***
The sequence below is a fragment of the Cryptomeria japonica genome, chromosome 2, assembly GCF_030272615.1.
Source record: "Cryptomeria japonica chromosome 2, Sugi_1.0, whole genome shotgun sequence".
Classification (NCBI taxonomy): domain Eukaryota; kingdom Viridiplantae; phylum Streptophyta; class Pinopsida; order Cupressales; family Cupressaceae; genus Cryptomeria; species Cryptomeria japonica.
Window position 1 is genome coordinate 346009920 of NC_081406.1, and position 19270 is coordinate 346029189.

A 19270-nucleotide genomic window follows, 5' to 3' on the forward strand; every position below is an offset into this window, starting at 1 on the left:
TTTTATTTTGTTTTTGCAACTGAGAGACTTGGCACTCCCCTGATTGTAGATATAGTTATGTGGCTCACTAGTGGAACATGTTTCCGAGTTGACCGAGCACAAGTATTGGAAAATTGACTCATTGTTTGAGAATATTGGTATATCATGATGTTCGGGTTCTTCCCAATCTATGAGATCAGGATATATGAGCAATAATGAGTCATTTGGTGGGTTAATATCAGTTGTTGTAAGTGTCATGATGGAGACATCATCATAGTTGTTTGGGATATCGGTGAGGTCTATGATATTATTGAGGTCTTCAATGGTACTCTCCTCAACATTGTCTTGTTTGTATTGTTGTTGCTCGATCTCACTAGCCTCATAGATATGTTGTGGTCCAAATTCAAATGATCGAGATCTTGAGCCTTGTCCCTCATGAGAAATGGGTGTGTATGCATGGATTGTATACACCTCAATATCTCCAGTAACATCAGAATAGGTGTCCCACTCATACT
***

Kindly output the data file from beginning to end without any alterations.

The sequence below is a fragment of the Cryptomeria japonica genome, chromosome 2, assembly GCF_030272615.1.
Source record: "Cryptomeria japonica chromosome 2, Sugi_1.0, whole genome shotgun sequence".
Classification (NCBI taxonomy): domain Eukaryota; kingdom Viridiplantae; phylum Streptophyta; class Pinopsida; order Cupressales; family Cupressaceae; genus Cryptomeria; species Cryptomeria japonica.
Window position 1 is genome coordinate 346009920 of NC_081406.1, and position 19270 is coordinate 346029189.

A 19270-nucleotide genomic window follows, 5' to 3' on the forward strand; every position below is an offset into this window, starting at 1 on the left:
TTTTATTTTGTTTTTGCAACTGAGAGACTTGGCACTCCCCTGATTGTAGATATAGTTATGTGGCTCACTAGTGGAACATGTTTCCGAGTTGACCGAGCACAAGTATTGGAAAATTGACTCATTGTTTGAGAATATTGGTATATCATGATGTTCGGGTTCTTCCCAATCTATGAGATCAGGATATATGAGCAATAATGAGTCATTTGGTGGGTTAATATCAGTTGTTGTAAGTGTCATGATGGAGACATCATCATAGTTGTTTGGGATATCGGTGAGGTCTATGATATTATTGAGGTCTTCAATGGTACTCTCCTCAACATTGTCTTGTTTGTATTGTTGTTGCTCGATCTCACTAGCCTCATAGATATGTTGTGGTCCAAATTCAAATGATCGAGATCTTGAGCCTTGTCCCTCATGAGAAATGGGTGTGTATGCATGGATTGTATACACCTCAATATCTCCAGTAACATCAGAATAGGTGTCCCACTCATACT